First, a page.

“I made Fatma 75 because, despite everything, women are still not equal to men.”
Interview with Selma Baccar
Farida Ayari, Férid Boughedir and Guy Hennebelle: Selma Baccar, how did you get into the cinema?
Selma Baccar: Through the Tunisian Federation of Amateur Filmmakers. I was part of the Hammam-Lif club, where I was able to direct the short film The Awakening that won an award at the Kelibia festival in 1968: it was already a film about women’s liberation. Then, I followed courses at the Institut de formation cinématographique in Paris. When I went to Tunisia, I became a television assistant for five years.
Is Fatma 75 your first feature-length film?
The International Women’s Year provided me with the opportunity to make it. I figured that, for the first Tunisian film entirely devoted to this subject, I must not resort to fiction but make an analytical work. I did historical research, in particular on the participation of women in the struggle for independence, and then on the resulting achievements for women. Then, I measured the gap that existed between the Code of Personal Status and the way the code is practiced. Through this film, I set about demystifying what is called “the miracle of Tunisian women’s emancipation”. I showed that this situation, which was indeed better in certain respects, was not the result of a “miracle” but of a logical outcome. Of the work of one writer in particular, Tahar Haddad, who worked as a sociologist on the social and family structures of Tunisia in the 1930s and denounced the unfair fate of women. He showed that, although women often played an important role in their families, they had little opportunity to express themselves, to go out and practice what they were nevertheless entitled to according to the law. Tahar Haddad wrote many articles and one book, Our Women in the Shari’a and in Society, which caused a general uproar at the time (at the instigation of religious men who represented the privileged class of society). In an attempt to discredit him, they formed a cabal against him, calling him irreligious, a classic technique. Tahar Haddad died, more or less banished, in 1935. Not until after the independence did they begin to recognize his role in the liberation of Tunisian women.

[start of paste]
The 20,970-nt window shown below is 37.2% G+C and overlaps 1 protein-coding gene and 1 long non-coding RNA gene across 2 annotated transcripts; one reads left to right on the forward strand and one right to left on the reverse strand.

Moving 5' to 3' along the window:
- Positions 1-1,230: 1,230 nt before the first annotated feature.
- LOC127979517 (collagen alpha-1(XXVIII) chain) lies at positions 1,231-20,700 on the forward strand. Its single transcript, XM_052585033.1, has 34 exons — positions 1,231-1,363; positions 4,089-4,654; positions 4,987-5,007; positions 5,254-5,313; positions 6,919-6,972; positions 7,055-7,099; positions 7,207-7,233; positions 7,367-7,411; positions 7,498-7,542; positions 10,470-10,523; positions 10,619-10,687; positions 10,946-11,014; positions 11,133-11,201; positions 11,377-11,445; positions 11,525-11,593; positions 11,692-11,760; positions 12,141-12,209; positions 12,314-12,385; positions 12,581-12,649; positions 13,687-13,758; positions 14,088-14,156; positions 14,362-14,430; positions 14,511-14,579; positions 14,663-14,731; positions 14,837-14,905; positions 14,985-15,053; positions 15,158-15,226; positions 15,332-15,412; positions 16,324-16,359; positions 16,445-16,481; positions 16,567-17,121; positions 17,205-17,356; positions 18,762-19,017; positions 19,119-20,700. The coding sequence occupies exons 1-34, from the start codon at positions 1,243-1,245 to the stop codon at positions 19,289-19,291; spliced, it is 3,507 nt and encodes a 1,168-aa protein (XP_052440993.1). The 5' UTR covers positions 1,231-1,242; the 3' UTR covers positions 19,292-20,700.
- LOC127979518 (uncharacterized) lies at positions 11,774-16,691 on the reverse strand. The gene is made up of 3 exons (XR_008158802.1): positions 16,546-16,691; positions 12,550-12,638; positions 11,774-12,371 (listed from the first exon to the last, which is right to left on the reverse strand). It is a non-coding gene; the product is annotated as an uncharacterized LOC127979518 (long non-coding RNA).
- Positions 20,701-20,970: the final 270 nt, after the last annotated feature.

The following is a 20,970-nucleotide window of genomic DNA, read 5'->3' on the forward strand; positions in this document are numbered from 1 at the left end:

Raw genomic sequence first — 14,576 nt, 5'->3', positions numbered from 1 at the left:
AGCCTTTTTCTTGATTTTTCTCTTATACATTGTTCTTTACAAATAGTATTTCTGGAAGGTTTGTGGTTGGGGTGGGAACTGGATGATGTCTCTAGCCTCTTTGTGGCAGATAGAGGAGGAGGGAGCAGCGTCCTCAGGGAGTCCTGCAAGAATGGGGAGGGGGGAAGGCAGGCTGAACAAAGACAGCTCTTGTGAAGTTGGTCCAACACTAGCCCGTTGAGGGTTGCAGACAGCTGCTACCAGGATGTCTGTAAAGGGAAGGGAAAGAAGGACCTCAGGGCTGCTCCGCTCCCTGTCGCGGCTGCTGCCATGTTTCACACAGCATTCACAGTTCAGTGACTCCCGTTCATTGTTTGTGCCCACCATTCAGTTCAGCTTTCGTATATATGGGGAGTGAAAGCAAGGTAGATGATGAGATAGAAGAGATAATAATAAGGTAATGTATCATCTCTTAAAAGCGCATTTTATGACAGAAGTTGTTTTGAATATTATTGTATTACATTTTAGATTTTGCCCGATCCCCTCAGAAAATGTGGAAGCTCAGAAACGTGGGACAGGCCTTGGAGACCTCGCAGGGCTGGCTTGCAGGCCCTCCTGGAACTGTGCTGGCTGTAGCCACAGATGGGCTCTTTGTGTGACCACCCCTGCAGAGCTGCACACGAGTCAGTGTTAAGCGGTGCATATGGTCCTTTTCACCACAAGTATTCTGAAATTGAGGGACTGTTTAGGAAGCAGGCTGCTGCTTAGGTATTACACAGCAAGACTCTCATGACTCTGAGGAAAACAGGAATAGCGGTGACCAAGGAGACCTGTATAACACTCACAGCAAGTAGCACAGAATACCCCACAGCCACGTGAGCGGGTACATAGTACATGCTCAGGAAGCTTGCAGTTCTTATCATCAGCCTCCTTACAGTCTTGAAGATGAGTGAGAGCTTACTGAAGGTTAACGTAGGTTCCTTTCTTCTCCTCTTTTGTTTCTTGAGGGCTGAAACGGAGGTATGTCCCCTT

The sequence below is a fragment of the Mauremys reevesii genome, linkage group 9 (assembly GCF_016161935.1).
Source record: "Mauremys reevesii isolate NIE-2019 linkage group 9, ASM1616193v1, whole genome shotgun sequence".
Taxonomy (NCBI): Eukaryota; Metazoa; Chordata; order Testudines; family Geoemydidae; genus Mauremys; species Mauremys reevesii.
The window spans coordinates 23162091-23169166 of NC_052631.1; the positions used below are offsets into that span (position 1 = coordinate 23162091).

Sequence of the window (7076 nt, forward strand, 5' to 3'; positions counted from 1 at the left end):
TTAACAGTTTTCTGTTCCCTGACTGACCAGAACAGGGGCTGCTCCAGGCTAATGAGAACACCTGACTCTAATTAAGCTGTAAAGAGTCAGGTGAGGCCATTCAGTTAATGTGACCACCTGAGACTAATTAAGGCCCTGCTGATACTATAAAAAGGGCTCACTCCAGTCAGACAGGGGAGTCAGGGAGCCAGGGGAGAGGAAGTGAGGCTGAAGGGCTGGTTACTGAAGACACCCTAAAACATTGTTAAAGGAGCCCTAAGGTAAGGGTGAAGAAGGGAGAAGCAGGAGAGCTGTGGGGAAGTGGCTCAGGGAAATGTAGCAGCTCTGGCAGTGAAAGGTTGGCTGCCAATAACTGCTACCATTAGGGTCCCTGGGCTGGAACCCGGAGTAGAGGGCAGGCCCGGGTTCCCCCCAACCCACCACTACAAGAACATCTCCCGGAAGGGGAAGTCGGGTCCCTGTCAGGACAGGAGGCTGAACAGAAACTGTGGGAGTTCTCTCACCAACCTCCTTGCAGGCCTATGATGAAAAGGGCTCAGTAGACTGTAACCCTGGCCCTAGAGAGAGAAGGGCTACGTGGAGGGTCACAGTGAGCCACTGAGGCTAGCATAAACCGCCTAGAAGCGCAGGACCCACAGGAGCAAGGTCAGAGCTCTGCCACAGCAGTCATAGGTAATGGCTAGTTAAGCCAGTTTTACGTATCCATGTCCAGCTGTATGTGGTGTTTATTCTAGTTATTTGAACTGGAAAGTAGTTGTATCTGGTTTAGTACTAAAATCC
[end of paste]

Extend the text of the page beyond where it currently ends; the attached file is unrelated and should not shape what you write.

Yet the Koran recognizes him...
It is said that Islam has offered women a lot of freedom, yet it does not consider women equal to men. A woman is someone to protect, to care for, etc. Not an equal, not someone who is able to think for herself and solve her own problems.
What is the structure of your film?
It consists of a pre-opening titles part in five sketches and is then subdivided into two main parts. These five sketches feature five famous female characters from Tunisian history: 1) Sophonisba, the Punic princess who organized the resistance against the Roman invasion, 2) Hasdrubal’s wife (another princess, but history hasn’t remembered the names!) who preferred to kill herself and her two children rather than surrender to the Roman invaders, 3) Kahina, a Berber princess who resisted the Arab invaders, 4) the wife of an Aghlabid prince, who created the first girls’ school in Kairouan in the 9th century, 5) the humanist Aziza. The transition to the film itself occurs through the shot of a student preparing a presentation on the different stages of the liberation of Tunisian women.
Then the first part begins, which in turn is divided into three sections: a) the Tahar Haddad period (1930-35), b) the establishment of the Union of Muslim Women of Tunisia in 1938, c) the demonstration against colonialism of the women of Beja in 1952. The first of its kind, this movement, whose leaders had been imprisoned, caused a mobilization of solidarity in Philippeville and Bizerte, also among men, merchants, etc.
The second part describes the current situation, focusing, as I said, on the gap between the Code of Personal Status and its application.
What about the form of the film? The didactic playlets...
It’s through these fictional tableaux that I analyze the situation. I told myself that making a one-hour documentary film on such a subject would be rather boring and offputting: hence my choice of fictional tableaux, acted scenes that summarize the facts of the problem, but evoked through a small story.